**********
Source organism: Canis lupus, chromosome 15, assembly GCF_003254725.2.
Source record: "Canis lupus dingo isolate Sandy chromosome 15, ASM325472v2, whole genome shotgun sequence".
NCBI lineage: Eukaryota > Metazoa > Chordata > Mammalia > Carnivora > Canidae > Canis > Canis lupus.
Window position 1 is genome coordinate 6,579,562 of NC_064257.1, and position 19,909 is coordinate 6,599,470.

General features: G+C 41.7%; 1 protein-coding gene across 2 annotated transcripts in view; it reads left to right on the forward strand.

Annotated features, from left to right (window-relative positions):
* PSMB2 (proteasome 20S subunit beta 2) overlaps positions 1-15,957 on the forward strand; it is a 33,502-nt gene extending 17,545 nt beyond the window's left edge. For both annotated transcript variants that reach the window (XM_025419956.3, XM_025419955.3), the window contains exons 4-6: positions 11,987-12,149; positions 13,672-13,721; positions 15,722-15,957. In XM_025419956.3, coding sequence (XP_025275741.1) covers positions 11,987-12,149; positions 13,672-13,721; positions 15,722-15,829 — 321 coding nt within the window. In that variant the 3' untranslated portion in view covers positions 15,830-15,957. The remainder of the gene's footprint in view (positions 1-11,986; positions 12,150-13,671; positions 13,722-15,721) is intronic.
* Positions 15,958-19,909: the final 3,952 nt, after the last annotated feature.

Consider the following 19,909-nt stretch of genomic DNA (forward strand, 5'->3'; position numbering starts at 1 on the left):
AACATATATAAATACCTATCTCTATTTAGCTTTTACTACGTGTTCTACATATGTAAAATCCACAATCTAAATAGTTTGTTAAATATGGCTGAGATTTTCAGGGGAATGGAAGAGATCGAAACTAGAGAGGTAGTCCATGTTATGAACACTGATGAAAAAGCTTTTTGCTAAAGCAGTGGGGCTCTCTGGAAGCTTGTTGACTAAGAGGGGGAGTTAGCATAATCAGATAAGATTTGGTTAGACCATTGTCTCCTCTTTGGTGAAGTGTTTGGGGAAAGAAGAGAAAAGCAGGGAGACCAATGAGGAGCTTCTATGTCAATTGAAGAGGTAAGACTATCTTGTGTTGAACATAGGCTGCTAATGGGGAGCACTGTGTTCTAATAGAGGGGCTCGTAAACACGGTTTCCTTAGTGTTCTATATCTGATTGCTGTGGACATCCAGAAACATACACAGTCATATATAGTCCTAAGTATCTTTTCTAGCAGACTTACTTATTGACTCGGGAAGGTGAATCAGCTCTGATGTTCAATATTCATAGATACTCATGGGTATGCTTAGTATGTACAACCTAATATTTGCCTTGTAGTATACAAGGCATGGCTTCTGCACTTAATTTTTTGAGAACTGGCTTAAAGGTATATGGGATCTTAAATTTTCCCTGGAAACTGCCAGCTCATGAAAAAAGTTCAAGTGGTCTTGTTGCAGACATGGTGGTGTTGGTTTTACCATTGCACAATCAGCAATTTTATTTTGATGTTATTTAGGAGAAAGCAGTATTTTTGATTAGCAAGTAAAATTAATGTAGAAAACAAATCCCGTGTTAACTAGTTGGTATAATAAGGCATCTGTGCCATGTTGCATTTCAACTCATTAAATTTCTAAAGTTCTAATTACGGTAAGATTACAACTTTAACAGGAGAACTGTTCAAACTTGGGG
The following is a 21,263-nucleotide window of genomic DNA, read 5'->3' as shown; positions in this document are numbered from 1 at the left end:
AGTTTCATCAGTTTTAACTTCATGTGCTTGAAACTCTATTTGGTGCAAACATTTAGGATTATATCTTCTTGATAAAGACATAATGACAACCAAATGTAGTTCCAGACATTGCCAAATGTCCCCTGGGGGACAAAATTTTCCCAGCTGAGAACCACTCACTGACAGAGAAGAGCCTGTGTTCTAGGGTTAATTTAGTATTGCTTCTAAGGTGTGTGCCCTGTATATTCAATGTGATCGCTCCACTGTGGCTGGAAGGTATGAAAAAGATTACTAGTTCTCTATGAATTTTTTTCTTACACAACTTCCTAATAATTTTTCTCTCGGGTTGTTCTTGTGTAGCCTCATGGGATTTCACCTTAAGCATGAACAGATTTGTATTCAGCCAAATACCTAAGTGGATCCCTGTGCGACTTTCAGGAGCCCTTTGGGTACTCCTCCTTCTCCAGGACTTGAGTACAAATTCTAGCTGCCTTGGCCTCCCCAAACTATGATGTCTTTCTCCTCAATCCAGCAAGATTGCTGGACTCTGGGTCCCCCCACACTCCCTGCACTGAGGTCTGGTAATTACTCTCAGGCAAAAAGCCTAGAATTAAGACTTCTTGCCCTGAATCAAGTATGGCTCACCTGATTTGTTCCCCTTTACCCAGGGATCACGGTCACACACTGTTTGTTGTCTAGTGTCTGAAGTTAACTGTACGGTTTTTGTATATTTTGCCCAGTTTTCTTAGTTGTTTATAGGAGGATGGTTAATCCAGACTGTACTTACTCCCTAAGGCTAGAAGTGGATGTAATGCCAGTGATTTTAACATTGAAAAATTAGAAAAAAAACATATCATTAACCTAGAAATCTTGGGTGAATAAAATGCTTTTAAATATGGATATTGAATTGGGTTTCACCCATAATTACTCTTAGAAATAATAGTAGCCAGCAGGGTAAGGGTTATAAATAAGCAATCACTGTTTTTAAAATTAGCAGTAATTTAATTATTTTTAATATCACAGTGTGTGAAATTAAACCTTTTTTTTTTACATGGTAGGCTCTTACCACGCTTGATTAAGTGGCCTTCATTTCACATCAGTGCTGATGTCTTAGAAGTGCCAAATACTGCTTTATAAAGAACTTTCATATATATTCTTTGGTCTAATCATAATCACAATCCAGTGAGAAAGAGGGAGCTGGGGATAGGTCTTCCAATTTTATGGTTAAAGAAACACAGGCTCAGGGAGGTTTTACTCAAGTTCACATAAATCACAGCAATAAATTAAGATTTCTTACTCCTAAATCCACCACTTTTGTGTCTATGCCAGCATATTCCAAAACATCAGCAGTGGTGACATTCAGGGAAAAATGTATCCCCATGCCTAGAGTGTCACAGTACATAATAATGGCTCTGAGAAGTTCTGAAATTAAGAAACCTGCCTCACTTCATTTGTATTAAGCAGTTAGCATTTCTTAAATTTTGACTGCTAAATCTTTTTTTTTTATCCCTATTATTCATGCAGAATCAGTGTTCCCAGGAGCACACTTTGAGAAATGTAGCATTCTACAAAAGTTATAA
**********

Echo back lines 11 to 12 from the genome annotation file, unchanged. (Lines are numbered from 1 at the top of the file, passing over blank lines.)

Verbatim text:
The following is a 21,263-nucleotide window of genomic DNA, read 5'->3' as shown; positions in this document are numbered from 1 at the left end:
AGTTTCATCAGTTTTAACTTCATGTGCTTGAAACTCTATTTGGTGCAAACATTTAGGATTATATCTTCTTGATAAAGACATAATGACAACCAAATGTAGTTCCAGACATTGCCAAATGTCCCCTGGGGGACAAAATTTTCCCAGCTGAGAACCACTCACTGACAGAGAAGAGCCTGTGTTCTAGGGTTAATTTAGTATTGCTTCTAAGGTGTGTGCCCTGTATATTCAATGTGATCGCTCCACTGTGGCTGGAAGGTATGAAAAAGATTACTAGTTCTCTATGAATTTTTTTCTTACACAACTTCCTAATAATTTTTCTCTCGGGTTGTTCTTGTGTAGCCTCATGGGATTTCACCTTAAGCATGAACAGATTTGTATTCAGCCAAATACCTAAGTGGATCCCTGTGCGACTTTCAGGAGCCCTTTGGGTACTCCTCCTTCTCCAGGACTTGAGTACAAATTCTAGCTGCCTTGGCCTCCCCAAACTATGATGTCTTTCTCCTCAATCCAGCAAGATTGCTGGACTCTGGGTCCCCCCACACTCCCTGCACTGAGGTCTGGTAATTACTCTCAGGCAAAAAGCCTAGAATTAAGACTTCTTGCCCTGAATCAAGTATGGCTCACCTGATTTGTTCCCCTTTACCCAGGGATCACGGTCACACACTGTTTGTTGTCTAGTGTCTGAAGTTAACTGTACGGTTTTTGTATATTTTGCCCAGTTTTCTTAGTTGTTTATAGGAGGATGGTTAATCCAGACTGTACTTACTCCCTAAGGCTAGAAGTGGATGTAATGCCAGTGATTTTAACATTGAAAAATTAGAAAAAAAACATATCATTAACCTAGAAATCTTGGGTGAATAAAATGCTTTTAAATATGGATATTGAATTGGGTTTCACCCATAATTACTCTTAGAAATAATAGTAGCCAGCAGGGTAAGGGTTATAAATAAGCAATCACTGTTTTTAAAATTAGCAGTAATTTAATTATTTTTAATATCACAGTGTGTGAAATTAAACCTTTTTTTTTTACATGGTAGGCTCTTACCACGCTTGATTAAGTGGCCTTCATTTCACATCAGTGCTGATGTCTTAGAAGTGCCAAATACTGCTTTATAAAGAACTTTCATATATATTCTTTGGTCTAATCATAATCACAATCCAGTGAGAAAGAGGGAGCTGGGGATAGGTCTTCCAATTTTATGGTTAAAGAAACACAGGCTCAGGGAGGTTTTACTCAAGTTCACATAAATCACAGCAATAAATTAAGATTTCTTACTCCTAAATCCACCACTTTTGTGTCTATGCCAGCATATTCCAAAACATCAGCAGTGGTGACATTCAGGGAAAAATGTATCCCCATGCCTAGAGTGTCACAGTACATAATAATGGCTCTGAGAAGTTCTGAAATTAAGAAACCTGCCTCACTTCATTTGTATTAAGCAGTTAGCATTTCTTAAATTTTGACTGCTAAATCTTTTTTTTTTATCCCTATTATTCATGCAGAATCAGTGTTCCCAGGAGCACACTTTGAGAAATGTAGCATTCTACAAAAGTTATAA